Graduation Date

Summer 8-13-2021

Document Type


Degree Name

Master of Science (MS)


Pharmaceutical Sciences

First Advisor

Yazen Alnouti


Hepatobilary diseases cause the accumulation of toxic bile acids (BA) in the liver, blood, and other tissues, which may lead to an unfavorable prognosis. In this study, we compared the urinary BA profile in 257 patients with hepatobilary diseases during a 7-year follow-up period. We investigated the use of the urinary BA profile to develop logistic regression models to predict the prognosis of hepatobiliary diseases in terms of developing disease-related complications, especially for ascites. The urinary BA profile was characterized by calculating BA indices, which quantify the composition, metabolism, hydrophilicity, and toxicity of the BA profile. All patients had high total and individual BA concentrations. The percentages of primary BA (CDCA and LCA) were high, while the percentages of secondary BA (MDCA and DCA) were low in patients. BA indices had lower inter- and intra-individual variability than absolute total and individual BA concentrations. The changes of the BA indices were associated with the probability of developing ascites in the entire liver-patient population using logistic regression analysis. BA indices were proved as prognostic biomarkers for hepatobilary diseases.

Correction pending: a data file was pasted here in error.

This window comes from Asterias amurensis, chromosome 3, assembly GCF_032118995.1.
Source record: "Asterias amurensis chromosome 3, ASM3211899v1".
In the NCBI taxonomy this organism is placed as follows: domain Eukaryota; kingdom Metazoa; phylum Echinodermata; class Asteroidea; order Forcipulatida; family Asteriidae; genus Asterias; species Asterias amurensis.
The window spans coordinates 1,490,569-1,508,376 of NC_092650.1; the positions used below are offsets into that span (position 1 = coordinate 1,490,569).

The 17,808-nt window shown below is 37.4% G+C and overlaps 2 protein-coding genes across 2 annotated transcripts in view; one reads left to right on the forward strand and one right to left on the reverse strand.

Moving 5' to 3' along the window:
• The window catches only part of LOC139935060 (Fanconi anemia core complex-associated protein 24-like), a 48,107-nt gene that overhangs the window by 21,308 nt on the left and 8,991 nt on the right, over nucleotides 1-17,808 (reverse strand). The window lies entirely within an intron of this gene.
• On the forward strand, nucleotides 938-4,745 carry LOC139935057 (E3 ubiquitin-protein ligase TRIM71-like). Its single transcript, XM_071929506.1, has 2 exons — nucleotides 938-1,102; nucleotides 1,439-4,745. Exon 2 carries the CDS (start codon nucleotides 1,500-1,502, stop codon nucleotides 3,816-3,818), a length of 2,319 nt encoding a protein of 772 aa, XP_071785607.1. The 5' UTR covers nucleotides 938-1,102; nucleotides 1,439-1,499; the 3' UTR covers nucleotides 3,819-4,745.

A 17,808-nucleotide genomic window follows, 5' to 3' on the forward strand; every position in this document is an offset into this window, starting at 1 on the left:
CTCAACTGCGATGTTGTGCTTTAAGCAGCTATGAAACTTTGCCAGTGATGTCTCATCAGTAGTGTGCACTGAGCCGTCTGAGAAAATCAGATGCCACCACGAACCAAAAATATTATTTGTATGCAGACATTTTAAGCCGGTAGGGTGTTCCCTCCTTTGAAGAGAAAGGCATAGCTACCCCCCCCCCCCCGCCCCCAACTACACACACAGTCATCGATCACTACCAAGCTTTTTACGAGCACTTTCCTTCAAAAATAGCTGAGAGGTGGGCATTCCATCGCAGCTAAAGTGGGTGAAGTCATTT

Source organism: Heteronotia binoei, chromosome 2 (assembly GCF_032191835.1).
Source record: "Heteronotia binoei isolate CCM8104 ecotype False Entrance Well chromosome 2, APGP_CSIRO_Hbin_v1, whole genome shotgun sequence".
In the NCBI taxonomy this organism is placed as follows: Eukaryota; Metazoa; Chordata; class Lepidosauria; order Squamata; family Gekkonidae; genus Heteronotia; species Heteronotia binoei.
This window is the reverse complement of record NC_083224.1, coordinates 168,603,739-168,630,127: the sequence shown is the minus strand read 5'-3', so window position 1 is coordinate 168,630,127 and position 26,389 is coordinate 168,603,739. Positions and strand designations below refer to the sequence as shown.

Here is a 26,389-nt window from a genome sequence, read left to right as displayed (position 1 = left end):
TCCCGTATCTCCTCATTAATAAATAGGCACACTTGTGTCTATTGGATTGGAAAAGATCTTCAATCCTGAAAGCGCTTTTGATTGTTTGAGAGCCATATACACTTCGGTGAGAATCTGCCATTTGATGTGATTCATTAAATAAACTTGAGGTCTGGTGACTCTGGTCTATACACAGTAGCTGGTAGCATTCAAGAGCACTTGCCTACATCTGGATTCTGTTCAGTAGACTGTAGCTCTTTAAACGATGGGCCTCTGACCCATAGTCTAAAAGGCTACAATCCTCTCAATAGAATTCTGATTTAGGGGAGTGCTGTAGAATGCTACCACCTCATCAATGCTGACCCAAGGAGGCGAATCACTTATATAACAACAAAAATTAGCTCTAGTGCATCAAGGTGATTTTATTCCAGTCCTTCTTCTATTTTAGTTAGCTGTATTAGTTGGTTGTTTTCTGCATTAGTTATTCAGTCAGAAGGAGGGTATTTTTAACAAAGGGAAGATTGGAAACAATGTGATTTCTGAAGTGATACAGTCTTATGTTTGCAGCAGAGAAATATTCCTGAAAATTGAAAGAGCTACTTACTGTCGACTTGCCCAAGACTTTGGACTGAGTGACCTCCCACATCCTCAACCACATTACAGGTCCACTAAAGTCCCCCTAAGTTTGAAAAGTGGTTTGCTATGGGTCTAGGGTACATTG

We have developed and validated a prognosis model based on BA indices to predict the prognosis of ascites in the entire liver-patient population. Other models, including non-BA, original MELD, and mixed BA and non-BA models, were also developed to compare their performance with our BA model. Overall, the mixed BA and non-BA model was the most accurate based on Akaike information criterion (AIC) and receiver operating characteristic (ROC) analyses. The mixed BA and non-BA had lower AIC values indicating a smaller error of distribution and a better trade-off between goodness of fit vs. degrees of freedom. Moreover, the mixed BA and non-BA model had highest area under the ROC curve (AUC) values indicating higher accuracy than other models. One application of the mixed BA and non-BA model could be used to predict the development of ascites in patients diagnosed with liver-disease at early stages of intervention, such as liver transplantation. This will assist in supply allocation and physician decisions when treating liver diseases.